“While the review suggests companies engaging with self-employed workers could perhaps make these NIC contributions themselves, many contractors would feel as though an element of their independence was being taken away. The beauty of the flexible workforce is that both contractors and companies benefit from a completely flexible working relationship,” he added.

End employment status confusion

 As the IR35 debacle rolls on, The Taylor Review urged for simplification and clarity around employment status.

“The way in which employment protections are applied relies on individuals and employers understanding the type of relationship that exists between them – most basically, deciding whether the individual is an ‘employee’, a ‘worker’ or genuinely self-employed. For a number of reasons, this is becoming more complex for an increasing proportion of the workforce.” The Taylor Review

So it’s simple. For contractors and public sector engagers to truly understand and make more accurate, well-informed decisions on employment status, there is a need for clarity. Put politely, the current situation is confusing, and contradictory as to whether a worker should be considered an employee, or self-employed.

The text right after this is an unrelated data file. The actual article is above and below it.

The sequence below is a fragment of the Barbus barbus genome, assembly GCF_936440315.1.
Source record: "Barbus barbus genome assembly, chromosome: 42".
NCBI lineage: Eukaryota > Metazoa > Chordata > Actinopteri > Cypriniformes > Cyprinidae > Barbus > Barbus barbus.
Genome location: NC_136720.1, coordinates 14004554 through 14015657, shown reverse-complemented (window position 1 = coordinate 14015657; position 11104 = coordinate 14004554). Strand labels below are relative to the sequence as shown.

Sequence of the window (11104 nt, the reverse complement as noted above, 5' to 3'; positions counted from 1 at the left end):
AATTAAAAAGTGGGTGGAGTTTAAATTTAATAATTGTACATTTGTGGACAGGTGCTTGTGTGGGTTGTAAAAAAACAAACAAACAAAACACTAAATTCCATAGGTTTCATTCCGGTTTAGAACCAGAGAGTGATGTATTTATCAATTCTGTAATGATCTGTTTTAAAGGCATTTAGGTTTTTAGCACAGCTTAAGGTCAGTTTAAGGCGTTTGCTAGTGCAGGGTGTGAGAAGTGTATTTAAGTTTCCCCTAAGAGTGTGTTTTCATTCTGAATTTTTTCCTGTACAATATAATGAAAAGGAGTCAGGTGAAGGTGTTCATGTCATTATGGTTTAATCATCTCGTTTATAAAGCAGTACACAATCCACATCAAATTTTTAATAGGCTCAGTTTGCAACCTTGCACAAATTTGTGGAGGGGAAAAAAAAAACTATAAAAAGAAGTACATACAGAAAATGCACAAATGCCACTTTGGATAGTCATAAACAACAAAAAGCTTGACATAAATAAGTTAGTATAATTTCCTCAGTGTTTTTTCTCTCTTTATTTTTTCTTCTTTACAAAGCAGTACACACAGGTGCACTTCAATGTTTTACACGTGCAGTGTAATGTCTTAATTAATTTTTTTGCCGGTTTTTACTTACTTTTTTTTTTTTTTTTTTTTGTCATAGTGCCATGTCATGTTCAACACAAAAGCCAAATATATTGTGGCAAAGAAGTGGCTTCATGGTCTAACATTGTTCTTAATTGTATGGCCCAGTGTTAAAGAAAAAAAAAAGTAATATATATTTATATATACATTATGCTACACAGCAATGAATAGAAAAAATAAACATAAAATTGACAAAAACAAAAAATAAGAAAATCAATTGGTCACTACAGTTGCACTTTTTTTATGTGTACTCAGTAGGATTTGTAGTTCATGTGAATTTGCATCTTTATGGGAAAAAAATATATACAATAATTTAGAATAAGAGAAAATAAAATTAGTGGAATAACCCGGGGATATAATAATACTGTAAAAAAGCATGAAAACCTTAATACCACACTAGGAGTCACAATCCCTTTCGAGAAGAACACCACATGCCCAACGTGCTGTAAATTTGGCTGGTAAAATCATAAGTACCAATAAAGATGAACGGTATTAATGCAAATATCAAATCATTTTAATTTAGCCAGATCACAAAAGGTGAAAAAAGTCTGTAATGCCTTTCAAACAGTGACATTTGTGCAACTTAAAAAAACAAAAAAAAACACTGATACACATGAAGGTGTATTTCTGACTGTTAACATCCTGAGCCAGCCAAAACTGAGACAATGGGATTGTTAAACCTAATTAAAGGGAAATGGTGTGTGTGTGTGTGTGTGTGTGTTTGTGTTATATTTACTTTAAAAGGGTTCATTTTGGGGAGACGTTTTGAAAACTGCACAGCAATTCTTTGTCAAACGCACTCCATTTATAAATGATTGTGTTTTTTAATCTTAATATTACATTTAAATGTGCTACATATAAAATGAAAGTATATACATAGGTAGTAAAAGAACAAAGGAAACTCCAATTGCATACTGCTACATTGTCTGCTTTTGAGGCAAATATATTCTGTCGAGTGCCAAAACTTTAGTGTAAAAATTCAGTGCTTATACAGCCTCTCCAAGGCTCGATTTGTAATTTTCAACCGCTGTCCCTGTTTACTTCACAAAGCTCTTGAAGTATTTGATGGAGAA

Andy Vessey, Head of Tax at Qdos Contractor welcomed the recommendation; “Status tests should be more distinct and not open to wide interpretation, so as to give certainty to both worker and engager.”

The review calls for change in legislation, to ensure Government, the courts, workers, employers and agencies are – metaphorically speaking – on the same page. It emphasised the need for key factors which the Government typically use to make employment status decisions, to be incorporated into the legislation.